Members from Team Dover wait to receive the COVID-19 vaccine at Dover Air Force Base, Jan. 15, 2021. This is the first batch of vaccines to arrive at Dover AFB and will be distributed in a three-phase process starting with healthcare providers, healthcare support workers, frontline workers and safety personnel. The vaccine was granted emergency use authorization by the U.S. Food and Drug Administration for use in prevention of COVID-19. (U.S. Air Force photo by Airman 1st Class Faith Schaefer)

Members from Team Dover wait to receive the COVID-19 vaccine at Dover Air Force Base, Jan. 15, 2021. This is the first batch of vaccines to arrive at Dover AFB and will be distributed in a three-phase process starting with healthcare providers, healthcare support workers, frontline workers and safety personnel. The vaccine was granted emergency use authorization by the U.S. Food and Drug Administration for use in prevention of COVID-19. (U.S. Air Force photo by Airman 1st Class Faith Schaefer)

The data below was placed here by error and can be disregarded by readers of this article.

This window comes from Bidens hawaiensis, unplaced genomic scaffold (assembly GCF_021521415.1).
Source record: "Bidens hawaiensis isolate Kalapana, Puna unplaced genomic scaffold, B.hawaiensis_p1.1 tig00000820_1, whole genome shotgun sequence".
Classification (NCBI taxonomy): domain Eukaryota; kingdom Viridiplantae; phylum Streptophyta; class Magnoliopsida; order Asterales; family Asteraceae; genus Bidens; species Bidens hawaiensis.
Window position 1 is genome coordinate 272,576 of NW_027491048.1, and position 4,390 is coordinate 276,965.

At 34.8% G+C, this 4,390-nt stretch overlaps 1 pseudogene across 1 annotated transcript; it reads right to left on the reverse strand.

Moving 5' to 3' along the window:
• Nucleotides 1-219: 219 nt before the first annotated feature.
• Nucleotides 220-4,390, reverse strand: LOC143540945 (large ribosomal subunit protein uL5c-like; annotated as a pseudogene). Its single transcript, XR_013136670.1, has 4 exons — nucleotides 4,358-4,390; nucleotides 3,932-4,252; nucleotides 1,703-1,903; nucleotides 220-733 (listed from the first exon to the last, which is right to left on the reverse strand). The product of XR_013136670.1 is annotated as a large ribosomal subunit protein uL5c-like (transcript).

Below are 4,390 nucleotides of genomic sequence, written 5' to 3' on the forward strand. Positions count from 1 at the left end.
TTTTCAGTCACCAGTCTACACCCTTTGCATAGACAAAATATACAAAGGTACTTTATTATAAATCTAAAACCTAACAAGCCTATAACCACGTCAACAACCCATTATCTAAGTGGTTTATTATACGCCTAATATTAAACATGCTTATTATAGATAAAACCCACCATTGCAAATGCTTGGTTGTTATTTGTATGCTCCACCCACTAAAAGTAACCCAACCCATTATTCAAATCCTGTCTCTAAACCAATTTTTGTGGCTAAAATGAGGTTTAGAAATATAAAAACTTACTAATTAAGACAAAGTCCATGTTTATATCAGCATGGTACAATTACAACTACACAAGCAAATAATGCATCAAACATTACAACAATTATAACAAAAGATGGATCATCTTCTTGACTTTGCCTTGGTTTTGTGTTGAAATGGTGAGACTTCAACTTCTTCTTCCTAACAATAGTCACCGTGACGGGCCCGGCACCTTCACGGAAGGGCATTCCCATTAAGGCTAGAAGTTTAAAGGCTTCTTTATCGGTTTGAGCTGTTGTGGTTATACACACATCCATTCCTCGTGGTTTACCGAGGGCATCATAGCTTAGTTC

Senior Airman Bianca Robichaud, 436th Health Care Operations Squadron acting family health noncommissioned officer in charge, poses for a photo after receiving the COVID-19 vaccine administered by Staff Sgt. Kelsey Loeser, 436th 436th Medical Group unit training manager, Jan. 15, 2021, at Dover Air Force Base, Delaware. Robichaud was the first person on Dover AFB to receive the COVID-19 vaccine. The vaccine was granted emergency use authorization by the U.S. Food and Drug Administration for use in prevention of the COVID-19. (U.S. Air Force photo by Roland Balik)

Senior Airman Bianca Robichaud, 436th Health Care Operations Squadron acting family health noncommissioned officer in charge, poses for a photo after receiving the COVID-19 vaccine administered by Staff Sgt. Kelsey Loeser, 436th 436th Medical Group unit training manager, Jan. 15, 2021, at Dover Air Force Base, Delaware. Robichaud was the first person on Dover AFB to receive the COVID-19 vaccine. The vaccine was granted emergency use authorization by the U.S. Food and Drug Administration for use in prevention of the COVID-19. (U.S. Air Force photo by Roland Balik)